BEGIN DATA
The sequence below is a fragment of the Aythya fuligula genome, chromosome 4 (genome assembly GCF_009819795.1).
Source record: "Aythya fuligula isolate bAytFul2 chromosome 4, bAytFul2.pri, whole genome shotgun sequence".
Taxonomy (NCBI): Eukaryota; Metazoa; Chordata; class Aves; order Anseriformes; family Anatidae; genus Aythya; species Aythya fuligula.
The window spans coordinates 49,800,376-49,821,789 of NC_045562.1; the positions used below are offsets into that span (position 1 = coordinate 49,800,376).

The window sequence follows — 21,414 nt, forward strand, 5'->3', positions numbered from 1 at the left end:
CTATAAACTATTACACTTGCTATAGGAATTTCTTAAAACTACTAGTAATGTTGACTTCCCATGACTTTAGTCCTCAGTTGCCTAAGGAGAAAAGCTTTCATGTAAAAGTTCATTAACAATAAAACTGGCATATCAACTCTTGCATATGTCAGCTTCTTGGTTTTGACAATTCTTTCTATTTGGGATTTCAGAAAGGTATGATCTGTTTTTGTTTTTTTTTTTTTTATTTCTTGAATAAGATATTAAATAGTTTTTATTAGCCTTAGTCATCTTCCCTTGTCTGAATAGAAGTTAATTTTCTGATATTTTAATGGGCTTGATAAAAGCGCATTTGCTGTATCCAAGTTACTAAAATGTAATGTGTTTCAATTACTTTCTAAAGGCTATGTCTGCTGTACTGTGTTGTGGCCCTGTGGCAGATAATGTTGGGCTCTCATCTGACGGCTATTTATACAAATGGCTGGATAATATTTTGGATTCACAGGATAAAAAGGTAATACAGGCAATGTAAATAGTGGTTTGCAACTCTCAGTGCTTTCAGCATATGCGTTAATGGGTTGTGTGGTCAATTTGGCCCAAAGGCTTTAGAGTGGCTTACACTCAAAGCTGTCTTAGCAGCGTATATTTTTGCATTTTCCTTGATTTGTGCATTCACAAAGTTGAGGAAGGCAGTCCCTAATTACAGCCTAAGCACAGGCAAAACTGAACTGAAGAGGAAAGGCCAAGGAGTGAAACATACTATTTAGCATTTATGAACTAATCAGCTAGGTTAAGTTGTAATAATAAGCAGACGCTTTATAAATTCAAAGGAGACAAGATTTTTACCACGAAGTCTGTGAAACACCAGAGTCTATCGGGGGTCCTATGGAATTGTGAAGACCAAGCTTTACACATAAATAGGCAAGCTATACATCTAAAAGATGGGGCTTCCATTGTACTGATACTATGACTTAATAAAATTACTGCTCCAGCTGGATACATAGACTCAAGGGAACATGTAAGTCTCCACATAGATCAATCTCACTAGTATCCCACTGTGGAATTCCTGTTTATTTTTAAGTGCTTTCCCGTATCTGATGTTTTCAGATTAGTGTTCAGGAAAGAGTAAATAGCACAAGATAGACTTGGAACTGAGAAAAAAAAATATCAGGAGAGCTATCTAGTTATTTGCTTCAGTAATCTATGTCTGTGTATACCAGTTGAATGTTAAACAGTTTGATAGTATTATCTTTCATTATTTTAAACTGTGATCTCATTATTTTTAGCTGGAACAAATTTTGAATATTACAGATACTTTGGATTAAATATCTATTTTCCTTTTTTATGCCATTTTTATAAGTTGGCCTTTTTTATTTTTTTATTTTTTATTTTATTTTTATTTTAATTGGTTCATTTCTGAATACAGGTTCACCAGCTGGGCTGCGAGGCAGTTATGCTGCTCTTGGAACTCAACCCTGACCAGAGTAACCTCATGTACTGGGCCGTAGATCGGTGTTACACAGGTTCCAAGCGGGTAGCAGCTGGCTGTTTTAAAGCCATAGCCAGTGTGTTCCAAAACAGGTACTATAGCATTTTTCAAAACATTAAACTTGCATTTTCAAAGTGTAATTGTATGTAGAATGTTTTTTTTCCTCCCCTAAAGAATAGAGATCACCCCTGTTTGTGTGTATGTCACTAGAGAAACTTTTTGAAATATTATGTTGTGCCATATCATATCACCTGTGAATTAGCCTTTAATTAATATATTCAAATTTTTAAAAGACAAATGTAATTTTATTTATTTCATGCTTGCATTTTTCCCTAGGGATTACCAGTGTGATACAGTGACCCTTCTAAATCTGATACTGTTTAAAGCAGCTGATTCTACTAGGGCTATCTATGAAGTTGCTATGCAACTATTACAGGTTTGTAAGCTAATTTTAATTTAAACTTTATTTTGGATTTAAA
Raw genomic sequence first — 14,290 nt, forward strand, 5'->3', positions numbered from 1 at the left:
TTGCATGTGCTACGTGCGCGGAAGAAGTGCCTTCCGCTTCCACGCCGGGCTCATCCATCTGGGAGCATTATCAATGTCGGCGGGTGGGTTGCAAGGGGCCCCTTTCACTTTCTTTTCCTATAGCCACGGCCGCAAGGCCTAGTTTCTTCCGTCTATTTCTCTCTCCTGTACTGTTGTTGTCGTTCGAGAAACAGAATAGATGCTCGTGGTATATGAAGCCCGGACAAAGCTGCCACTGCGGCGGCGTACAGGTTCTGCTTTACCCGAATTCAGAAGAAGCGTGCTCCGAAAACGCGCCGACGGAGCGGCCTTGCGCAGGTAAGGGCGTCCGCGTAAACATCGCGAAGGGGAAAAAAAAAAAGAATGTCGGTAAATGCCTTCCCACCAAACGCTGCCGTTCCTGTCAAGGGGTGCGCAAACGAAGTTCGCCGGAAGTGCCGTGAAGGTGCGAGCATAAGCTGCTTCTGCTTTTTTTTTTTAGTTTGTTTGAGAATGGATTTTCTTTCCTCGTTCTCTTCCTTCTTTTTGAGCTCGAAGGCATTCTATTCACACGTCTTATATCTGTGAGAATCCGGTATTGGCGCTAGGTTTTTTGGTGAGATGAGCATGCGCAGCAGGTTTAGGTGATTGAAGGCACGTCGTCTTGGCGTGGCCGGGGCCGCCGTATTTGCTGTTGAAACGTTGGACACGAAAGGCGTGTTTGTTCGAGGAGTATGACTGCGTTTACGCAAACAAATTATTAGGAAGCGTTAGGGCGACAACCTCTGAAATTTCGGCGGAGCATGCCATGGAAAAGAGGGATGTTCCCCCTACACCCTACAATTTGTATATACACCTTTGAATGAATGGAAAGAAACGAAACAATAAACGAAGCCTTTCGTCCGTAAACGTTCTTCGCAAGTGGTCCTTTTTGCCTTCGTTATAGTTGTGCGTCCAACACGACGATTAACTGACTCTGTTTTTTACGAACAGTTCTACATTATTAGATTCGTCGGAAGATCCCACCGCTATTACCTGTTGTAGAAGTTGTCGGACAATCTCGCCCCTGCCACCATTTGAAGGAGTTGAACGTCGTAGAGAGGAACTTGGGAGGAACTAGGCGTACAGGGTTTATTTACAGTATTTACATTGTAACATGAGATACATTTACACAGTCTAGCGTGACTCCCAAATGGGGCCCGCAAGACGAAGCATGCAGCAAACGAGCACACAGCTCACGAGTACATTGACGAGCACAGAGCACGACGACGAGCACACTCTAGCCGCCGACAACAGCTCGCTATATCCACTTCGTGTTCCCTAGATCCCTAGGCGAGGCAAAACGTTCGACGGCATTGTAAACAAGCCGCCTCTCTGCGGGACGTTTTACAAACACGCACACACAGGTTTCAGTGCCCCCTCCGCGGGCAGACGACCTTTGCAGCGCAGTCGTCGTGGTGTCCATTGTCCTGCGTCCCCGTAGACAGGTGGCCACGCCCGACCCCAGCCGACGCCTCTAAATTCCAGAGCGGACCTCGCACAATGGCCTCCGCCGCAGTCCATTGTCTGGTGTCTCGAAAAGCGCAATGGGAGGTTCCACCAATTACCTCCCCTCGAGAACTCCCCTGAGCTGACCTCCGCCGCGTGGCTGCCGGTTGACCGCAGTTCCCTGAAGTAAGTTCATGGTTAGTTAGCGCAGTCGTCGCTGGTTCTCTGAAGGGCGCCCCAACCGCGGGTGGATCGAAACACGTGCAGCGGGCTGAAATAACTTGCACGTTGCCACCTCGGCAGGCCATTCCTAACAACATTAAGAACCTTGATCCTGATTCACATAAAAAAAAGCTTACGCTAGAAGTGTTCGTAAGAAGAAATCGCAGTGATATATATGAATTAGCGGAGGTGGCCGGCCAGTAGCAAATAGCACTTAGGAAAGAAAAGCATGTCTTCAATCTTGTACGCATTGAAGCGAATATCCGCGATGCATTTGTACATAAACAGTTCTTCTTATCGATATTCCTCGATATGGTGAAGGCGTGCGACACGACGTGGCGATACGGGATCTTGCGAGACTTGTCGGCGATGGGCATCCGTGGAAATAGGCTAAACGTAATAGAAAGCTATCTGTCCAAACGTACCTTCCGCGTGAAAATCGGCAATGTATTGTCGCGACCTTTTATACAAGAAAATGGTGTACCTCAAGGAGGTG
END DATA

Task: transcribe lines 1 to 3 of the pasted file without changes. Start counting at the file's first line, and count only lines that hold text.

The sequence below is a fragment of the Aythya fuligula genome, chromosome 4 (genome assembly GCF_009819795.1).
Source record: "Aythya fuligula isolate bAytFul2 chromosome 4, bAytFul2.pri, whole genome shotgun sequence".
Taxonomy (NCBI): Eukaryota; Metazoa; Chordata; class Aves; order Anseriformes; family Anatidae; genus Aythya; species Aythya fuligula.